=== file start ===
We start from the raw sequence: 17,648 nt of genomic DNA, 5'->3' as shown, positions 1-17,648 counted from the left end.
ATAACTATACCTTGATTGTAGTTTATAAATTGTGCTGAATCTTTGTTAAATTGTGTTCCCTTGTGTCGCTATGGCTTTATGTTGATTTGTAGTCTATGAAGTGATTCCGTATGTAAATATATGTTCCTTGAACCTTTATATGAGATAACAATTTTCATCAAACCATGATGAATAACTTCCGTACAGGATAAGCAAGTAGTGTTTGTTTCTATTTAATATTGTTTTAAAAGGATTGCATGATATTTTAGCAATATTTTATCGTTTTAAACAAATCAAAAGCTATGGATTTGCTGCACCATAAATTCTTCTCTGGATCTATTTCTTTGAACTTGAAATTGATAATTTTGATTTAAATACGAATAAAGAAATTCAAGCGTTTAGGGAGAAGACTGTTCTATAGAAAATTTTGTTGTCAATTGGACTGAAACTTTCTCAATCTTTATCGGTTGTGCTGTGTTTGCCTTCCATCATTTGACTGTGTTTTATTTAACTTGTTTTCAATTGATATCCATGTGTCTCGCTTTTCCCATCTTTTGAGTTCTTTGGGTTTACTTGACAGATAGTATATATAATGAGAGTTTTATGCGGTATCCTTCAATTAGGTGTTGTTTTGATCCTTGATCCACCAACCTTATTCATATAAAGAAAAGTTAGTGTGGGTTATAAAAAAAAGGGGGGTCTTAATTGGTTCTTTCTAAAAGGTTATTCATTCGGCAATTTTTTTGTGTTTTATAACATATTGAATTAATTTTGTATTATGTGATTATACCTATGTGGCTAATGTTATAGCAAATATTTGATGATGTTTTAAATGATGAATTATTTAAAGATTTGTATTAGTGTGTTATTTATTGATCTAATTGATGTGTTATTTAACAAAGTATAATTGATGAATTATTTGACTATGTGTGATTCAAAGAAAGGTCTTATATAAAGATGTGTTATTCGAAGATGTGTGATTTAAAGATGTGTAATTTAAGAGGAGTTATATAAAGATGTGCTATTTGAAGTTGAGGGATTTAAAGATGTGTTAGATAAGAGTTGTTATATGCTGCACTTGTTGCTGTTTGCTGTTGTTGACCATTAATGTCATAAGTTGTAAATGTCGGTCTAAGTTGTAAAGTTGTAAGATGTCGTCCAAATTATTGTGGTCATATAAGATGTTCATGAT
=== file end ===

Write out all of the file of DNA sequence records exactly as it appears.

We start from the raw sequence: 17,648 nt of genomic DNA, 5'->3' as shown, positions 1-17,648 counted from the left end.
ATAACTATACCTTGATTGTAGTTTATAAATTGTGCTGAATCTTTGTTAAATTGTGTTCCCTTGTGTCGCTATGGCTTTATGTTGATTTGTAGTCTATGAAGTGATTCCGTATGTAAATATATGTTCCTTGAACCTTTATATGAGATAACAATTTTCATCAAACCATGATGAATAACTTCCGTACAGGATAAGCAAGTAGTGTTTGTTTCTATTTAATATTGTTTTAAAAGGATTGCATGATATTTTAGCAATATTTTATCGTTTTAAACAAATCAAAAGCTATGGATTTGCTGCACCATAAATTCTTCTCTGGATCTATTTCTTTGAACTTGAAATTGATAATTTTGATTTAAATACGAATAAAGAAATTCAAGCGTTTAGGGAGAAGACTGTTCTATAGAAAATTTTGTTGTCAATTGGACTGAAACTTTCTCAATCTTTATCGGTTGTGCTGTGTTTGCCTTCCATCATTTGACTGTGTTTTATTTAACTTGTTTTCAATTGATATCCATGTGTCTCGCTTTTCCCATCTTTTGAGTTCTTTGGGTTTACTTGACAGATAGTATATATAATGAGAGTTTTATGCGGTATCCTTCAATTAGGTGTTGTTTTGATCCTTGATCCACCAACCTTATTCATATAAAGAAAAGTTAGTGTGGGTTATAAAAAAAAGGGGGGTCTTAATTGGTTCTTTCTAAAAGGTTATTCATTCGGCAATTTTTTTGTGTTTTATAACATATTGAATTAATTTTGTATTATGTGATTATACCTATGTGGCTAATGTTATAGCAAATATTTGATGATGTTTTAAATGATGAATTATTTAAAGATTTGTATTAGTGTGTTATTTATTGATCTAATTGATGTGTTATTTAACAAAGTATAATTGATGAATTATTTGACTATGTGTGATTCAAAGAAAGGTCTTATATAAAGATGTGTTATTCGAAGATGTGTGATTTAAAGATGTGTAATTTAAGAGGAGTTATATAAAGATGTGCTATTTGAAGTTGAGGGATTTAAAGATGTGTTAGATAAGAGTTGTTATATGCTGCACTTGTTGCTGTTTGCTGTTGTTGACCATTAATGTCATAAGTTGTAAATGTCGGTCTAAGTTGTAAAGTTGTAAGATGTCGTCCAAATTATTGTGGTCATATAAGATGTTCATGAT